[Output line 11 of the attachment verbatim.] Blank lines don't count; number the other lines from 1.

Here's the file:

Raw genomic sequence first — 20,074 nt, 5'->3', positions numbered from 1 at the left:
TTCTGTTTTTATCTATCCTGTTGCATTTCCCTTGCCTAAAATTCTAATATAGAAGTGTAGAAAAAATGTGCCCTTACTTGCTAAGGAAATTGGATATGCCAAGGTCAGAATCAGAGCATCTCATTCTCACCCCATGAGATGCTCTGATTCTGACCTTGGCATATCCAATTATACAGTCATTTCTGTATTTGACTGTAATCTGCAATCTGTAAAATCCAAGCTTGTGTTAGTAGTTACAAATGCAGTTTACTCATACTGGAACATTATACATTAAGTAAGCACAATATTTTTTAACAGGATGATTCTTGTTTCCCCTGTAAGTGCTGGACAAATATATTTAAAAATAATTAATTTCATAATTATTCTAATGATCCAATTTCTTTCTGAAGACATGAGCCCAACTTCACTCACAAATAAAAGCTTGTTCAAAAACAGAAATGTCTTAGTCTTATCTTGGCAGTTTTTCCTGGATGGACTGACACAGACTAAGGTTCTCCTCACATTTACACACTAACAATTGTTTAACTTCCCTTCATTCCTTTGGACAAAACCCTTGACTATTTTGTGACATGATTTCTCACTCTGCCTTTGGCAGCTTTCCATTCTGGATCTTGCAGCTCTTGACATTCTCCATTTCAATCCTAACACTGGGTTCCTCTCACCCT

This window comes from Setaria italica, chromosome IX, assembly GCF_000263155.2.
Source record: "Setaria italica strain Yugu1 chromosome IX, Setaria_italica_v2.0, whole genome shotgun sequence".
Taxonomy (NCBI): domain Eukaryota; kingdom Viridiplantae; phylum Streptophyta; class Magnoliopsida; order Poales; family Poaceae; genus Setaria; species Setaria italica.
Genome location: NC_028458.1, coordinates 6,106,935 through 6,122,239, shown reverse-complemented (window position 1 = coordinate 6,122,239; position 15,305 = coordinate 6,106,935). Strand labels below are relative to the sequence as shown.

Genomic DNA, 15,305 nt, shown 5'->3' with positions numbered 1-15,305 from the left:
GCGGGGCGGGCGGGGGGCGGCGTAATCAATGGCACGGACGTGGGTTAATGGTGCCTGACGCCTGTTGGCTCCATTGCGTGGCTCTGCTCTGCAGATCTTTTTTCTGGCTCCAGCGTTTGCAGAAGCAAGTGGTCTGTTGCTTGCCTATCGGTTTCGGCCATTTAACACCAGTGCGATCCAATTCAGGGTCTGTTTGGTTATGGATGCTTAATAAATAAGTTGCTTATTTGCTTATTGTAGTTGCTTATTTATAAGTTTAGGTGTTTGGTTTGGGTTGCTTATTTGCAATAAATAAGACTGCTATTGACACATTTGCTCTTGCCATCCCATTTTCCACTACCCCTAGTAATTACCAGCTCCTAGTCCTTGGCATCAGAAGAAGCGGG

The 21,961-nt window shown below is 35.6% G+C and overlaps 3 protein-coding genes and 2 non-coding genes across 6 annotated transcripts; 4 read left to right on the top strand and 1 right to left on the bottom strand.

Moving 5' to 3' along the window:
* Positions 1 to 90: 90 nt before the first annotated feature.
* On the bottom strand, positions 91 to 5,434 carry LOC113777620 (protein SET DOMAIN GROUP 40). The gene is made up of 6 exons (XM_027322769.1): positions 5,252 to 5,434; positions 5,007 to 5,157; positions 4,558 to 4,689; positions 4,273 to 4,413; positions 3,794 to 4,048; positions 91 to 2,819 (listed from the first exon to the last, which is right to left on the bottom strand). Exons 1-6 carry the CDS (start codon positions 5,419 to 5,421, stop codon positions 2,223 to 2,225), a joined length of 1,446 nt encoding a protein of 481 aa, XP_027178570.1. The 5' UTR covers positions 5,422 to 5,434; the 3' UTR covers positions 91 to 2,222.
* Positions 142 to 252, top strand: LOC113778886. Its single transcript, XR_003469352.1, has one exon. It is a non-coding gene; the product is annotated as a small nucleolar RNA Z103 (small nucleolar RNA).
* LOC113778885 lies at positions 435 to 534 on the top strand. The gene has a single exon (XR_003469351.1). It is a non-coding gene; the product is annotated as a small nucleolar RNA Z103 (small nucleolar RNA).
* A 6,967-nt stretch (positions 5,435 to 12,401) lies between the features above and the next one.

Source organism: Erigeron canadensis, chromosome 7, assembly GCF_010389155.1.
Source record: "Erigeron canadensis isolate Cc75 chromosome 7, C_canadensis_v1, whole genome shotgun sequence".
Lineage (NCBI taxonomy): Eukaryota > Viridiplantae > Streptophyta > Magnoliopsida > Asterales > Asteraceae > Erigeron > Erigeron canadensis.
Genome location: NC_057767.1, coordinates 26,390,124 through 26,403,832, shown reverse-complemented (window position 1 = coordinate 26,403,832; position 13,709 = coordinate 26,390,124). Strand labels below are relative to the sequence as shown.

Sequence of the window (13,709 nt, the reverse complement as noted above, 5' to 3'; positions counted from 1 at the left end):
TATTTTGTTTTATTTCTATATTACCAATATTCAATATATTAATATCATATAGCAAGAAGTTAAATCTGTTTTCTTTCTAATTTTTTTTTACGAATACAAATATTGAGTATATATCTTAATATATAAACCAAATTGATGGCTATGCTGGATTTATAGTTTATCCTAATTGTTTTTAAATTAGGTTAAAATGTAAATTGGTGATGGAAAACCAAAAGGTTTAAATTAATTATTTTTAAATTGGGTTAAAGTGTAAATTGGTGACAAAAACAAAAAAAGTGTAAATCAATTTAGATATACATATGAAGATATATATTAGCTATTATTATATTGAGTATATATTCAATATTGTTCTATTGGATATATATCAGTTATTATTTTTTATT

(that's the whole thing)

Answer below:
* Positions 1 to 90: 90 nt before the first annotated feature.